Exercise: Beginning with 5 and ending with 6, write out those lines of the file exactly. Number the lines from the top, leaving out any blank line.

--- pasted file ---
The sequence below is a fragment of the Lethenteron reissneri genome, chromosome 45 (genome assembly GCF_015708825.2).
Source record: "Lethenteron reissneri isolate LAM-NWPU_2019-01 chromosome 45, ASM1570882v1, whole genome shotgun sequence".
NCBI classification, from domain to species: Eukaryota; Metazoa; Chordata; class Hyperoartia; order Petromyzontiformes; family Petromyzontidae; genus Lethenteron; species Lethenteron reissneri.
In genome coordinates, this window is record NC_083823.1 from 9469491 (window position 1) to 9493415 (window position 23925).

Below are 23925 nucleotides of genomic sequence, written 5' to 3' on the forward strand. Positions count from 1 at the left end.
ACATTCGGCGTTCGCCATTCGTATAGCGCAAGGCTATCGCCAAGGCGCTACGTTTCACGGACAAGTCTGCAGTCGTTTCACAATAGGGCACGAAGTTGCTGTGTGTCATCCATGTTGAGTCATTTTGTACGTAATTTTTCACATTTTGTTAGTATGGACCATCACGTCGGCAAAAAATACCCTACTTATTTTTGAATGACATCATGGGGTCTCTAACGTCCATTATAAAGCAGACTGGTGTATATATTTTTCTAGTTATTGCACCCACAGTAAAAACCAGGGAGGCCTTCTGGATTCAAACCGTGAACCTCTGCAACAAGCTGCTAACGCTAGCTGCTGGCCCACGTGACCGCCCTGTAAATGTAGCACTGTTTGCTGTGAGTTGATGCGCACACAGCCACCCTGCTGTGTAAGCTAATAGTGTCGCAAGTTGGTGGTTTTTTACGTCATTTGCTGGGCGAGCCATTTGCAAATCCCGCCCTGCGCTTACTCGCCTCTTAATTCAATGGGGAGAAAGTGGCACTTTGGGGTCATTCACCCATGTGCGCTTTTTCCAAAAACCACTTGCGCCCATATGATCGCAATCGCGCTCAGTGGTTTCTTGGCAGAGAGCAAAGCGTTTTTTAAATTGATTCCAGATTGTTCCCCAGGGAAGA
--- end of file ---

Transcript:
Below are 23925 nucleotides of genomic sequence, written 5' to 3' on the forward strand. Positions count from 1 at the left end.
ACATTCGGCGTTCGCCATTCGTATAGCGCAAGGCTATCGCCAAGGCGCTACGTTTCACGGACAAGTCTGCAGTCGTTTCACAATAGGGCACGAAGTTGCTGTGTGTCATCCATGTTGAGTCATTTTGTACGTAATTTTTCACATTTTGTTAGTATGGACCATCACGTCGGCAAAAAATACCCTACTTATTTTTGAATGACATCATGGGGTCTCTAACGTCCATTATAAAGCAGACTGGTGTATATATTTTTCTAGTTATTGCACCCACAGTAAAAACCAGGGAGGCCTTCTGGATTCAAACCGTGAACCTCTGCAACAAGCTGCTAACGCTAGCTGCTGGCCCACGTGACCGCCCTGTAAATGTAGCACTGTTTGCTGTGAGTTGATGCGCACACAGCCACCCTGCTGTGTAAGCTAATAGTGTCGCAAGTTGGTGGTTTTTTACGTCATTTGCTGGGCGAGCCATTTGCAAATCCCGCCCTGCGCTTACTCGCCTCTTAATTCAATGGGGAGAAAGTGGCACTTTGGGGTCATTCACCCATGTGCGCTTTTTCCAAAAACCACTTGCGCCCATATGATCGCAATCGCGCTCAGTGGTTTCTTGGCAGAGAGCAAAGCGTTTTTTAAATTGATTCCAGATTGTTCCCCAGGGAAGA